The New York Times:
Early on a drab afternoon in January, a dozen third graders from the working-class suburb of Chicago Heights, Ill., burst into the Mac Lab on the ground floor of Washington-McKinley School in a blur of blue pants, blue vests and white shirts. Minutes later, they were hunkered down in front of the Apple computers lining the room’s perimeter, hoping to do what was, until recently, considered impossible: increase their intelligence through training.
“Can somebody raise their hand,” asked Kate Wulfson, the instructor, “and explain to me how you get points?”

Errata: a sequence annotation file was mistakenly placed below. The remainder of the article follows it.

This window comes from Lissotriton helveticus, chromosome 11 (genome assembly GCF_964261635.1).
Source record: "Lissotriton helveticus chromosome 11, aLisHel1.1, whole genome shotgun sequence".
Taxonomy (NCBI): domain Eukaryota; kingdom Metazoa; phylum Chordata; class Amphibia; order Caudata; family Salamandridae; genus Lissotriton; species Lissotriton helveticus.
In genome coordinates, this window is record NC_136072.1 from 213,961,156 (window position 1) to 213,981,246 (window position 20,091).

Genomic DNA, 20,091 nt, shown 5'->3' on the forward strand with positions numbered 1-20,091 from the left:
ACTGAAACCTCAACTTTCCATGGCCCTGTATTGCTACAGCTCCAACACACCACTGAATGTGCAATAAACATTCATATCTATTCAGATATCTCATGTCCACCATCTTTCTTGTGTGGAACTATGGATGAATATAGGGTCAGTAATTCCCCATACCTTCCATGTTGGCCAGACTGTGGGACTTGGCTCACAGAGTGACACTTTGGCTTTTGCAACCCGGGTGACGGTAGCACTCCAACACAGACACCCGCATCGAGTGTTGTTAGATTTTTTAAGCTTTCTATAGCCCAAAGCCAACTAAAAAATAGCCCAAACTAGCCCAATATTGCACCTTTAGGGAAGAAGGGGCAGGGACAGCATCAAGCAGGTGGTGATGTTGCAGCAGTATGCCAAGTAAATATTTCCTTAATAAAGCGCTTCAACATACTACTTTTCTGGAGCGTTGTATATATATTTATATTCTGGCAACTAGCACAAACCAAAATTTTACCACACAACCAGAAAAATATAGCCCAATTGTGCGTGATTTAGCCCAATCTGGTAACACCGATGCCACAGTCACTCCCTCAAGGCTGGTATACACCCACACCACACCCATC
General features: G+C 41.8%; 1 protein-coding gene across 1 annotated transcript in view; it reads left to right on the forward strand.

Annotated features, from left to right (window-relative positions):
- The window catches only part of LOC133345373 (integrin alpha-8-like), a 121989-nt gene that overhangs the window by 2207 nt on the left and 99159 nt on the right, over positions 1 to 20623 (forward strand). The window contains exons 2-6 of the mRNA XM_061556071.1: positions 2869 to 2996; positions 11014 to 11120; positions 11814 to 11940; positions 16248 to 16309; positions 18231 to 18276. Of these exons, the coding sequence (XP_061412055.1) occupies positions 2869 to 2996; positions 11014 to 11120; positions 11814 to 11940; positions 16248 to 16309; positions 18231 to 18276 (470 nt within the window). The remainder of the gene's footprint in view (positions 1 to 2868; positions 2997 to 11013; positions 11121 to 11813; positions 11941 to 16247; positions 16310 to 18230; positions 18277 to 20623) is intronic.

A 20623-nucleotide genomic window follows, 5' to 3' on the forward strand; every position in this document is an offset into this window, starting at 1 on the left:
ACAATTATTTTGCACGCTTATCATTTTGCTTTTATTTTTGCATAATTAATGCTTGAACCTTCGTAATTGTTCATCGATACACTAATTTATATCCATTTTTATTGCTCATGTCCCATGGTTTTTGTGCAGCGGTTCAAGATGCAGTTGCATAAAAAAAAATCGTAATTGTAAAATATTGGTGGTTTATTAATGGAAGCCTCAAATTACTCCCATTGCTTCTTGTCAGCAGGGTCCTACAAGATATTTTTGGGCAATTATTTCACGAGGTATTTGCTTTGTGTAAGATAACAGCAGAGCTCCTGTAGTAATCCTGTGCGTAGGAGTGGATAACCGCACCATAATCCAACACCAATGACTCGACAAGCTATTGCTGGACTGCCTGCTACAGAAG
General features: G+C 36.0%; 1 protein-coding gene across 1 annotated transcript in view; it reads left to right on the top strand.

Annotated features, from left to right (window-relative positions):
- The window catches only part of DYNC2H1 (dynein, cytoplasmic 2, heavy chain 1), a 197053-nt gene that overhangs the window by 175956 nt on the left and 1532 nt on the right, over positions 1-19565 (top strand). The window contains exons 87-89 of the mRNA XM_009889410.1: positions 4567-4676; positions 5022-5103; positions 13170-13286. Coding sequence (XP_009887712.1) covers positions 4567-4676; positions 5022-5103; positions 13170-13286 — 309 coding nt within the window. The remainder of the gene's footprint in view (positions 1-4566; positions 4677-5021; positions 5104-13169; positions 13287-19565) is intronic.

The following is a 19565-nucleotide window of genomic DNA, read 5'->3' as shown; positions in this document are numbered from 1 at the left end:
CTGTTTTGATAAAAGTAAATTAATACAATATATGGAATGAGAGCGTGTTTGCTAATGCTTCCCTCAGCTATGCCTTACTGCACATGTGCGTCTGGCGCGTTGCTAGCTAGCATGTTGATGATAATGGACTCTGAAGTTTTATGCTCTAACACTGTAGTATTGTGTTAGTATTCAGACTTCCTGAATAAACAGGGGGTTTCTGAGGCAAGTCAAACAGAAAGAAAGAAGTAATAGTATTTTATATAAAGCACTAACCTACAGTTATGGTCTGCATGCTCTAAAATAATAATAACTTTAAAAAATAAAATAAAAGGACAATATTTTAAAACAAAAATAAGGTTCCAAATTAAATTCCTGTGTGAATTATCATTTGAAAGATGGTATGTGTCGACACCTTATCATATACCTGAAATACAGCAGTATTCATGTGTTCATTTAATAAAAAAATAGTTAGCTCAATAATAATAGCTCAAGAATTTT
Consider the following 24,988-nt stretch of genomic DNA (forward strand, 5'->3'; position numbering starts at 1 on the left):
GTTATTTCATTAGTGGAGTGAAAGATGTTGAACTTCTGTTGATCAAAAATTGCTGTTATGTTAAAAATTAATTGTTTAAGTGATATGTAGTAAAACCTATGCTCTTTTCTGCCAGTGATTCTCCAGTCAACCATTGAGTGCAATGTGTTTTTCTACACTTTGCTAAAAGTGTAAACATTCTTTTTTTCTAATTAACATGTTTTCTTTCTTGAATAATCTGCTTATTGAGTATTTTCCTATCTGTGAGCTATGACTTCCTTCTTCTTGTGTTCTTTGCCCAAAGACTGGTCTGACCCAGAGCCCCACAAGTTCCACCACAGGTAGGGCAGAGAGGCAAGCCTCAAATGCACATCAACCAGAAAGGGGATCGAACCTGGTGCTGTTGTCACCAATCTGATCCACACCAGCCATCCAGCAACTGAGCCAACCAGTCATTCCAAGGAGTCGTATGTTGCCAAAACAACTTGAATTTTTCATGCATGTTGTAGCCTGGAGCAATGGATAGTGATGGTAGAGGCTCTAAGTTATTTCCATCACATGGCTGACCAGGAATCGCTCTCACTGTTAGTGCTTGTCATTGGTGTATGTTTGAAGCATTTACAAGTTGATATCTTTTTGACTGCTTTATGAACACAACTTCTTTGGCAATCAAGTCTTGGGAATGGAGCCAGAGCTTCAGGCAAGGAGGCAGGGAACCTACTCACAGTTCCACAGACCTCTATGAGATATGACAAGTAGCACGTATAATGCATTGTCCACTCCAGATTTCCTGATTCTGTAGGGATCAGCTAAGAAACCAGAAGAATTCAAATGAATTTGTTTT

On each of the children’s monitors, there was a cartoon image of a haunted house, with bats and a crescent moon in a midnight blue sky. Every few seconds, a black cat appeared in one of the house’s five windows, then vanished. The exercise was divided into levels. On Level 1, the children earned a point by remembering which window the cat was just in. Easy. But the game is progressive: the cats keep coming, and the kids have to keep watching and remembering.
Read the whole story: The New York Times